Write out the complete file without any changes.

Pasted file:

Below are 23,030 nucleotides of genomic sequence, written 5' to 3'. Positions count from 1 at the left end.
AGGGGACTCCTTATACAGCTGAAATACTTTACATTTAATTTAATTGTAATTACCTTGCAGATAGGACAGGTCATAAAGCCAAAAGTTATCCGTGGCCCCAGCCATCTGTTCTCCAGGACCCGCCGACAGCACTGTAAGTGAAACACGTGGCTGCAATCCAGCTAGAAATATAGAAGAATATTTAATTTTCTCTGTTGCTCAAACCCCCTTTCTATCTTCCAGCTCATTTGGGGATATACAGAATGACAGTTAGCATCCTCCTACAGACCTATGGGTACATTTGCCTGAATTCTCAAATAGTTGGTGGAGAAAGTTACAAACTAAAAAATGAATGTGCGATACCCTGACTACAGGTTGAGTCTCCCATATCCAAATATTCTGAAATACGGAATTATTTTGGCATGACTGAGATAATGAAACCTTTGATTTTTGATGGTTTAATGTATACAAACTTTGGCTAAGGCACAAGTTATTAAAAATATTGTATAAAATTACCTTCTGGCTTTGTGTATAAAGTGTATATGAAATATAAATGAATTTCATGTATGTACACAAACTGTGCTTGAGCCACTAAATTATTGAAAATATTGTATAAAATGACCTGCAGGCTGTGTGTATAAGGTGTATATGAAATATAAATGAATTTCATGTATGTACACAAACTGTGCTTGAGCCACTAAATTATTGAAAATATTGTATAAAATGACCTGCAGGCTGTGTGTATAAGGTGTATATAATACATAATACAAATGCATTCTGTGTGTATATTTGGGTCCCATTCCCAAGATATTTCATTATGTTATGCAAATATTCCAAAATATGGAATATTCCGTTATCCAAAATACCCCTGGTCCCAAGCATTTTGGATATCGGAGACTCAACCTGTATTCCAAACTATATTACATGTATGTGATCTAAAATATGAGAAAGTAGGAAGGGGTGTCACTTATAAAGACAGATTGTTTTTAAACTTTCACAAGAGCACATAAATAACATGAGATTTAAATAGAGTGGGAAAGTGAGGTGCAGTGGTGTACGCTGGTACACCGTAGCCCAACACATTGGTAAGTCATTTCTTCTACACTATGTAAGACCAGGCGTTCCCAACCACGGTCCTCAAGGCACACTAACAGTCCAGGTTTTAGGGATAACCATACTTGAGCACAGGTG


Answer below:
Below are 23,030 nucleotides of genomic sequence, written 5' to 3'. Positions count from 1 at the left end.
AGGGGACTCCTTATACAGCTGAAATACTTTACATTTAATTTAATTGTAATTACCTTGCAGATAGGACAGGTCATAAAGCCAAAAGTTATCCGTGGCCCCAGCCATCTGTTCTCCAGGACCCGCCGACAGCACTGTAAGTGAAACACGTGGCTGCAATCCAGCTAGAAATATAGAAGAATATTTAATTTTCTCTGTTGCTCAAACCCCCTTTCTATCTTCCAGCTCATTTGGGGATATACAGAATGACAGTTAGCATCCTCCTACAGACCTATGGGTACATTTGCCTGAATTCTCAAATAGTTGGTGGAGAAAGTTACAAACTAAAAAATGAATGTGCGATACCCTGACTACAGGTTGAGTCTCCCATATCCAAATATTCTGAAATACGGAATTATTTTGGCATGACTGAGATAATGAAACCTTTGATTTTTGATGGTTTAATGTATACAAACTTTGGCTAAGGCACAAGTTATTAAAAATATTGTATAAAATTACCTTCTGGCTTTGTGTATAAAGTGTATATGAAATATAAATGAATTTCATGTATGTACACAAACTGTGCTTGAGCCACTAAATTATTGAAAATATTGTATAAAATGACCTGCAGGCTGTGTGTATAAGGTGTATATGAAATATAAATGAATTTCATGTATGTACACAAACTGTGCTTGAGCCACTAAATTATTGAAAATATTGTATAAAATGACCTGCAGGCTGTGTGTATAAGGTGTATATAATACATAATACAAATGCATTCTGTGTGTATATTTGGGTCCCATTCCCAAGATATTTCATTATGTTATGCAAATATTCCAAAATATGGAATATTCCGTTATCCAAAATACCCCTGGTCCCAAGCATTTTGGATATCGGAGACTCAACCTGTATTCCAAACTATATTACATGTATGTGATCTAAAATATGAGAAAGTAGGAAGGGGTGTCACTTATAAAGACAGATTGTTTTTAAACTTTCACAAGAGCACATAAATAACATGAGATTTAAATAGAGTGGGAAAGTGAGGTGCAGTGGTGTACGCTGGTACACCGTAGCCCAACACATTGGTAAGTCATTTCTTCTACACTATGTAAGACCAGGCGTTCCCAACCACGGTCCTCAAGGCACACTAACAGTCCAGGTTTTAGGGATAACCATACTTGAGCACAGGTG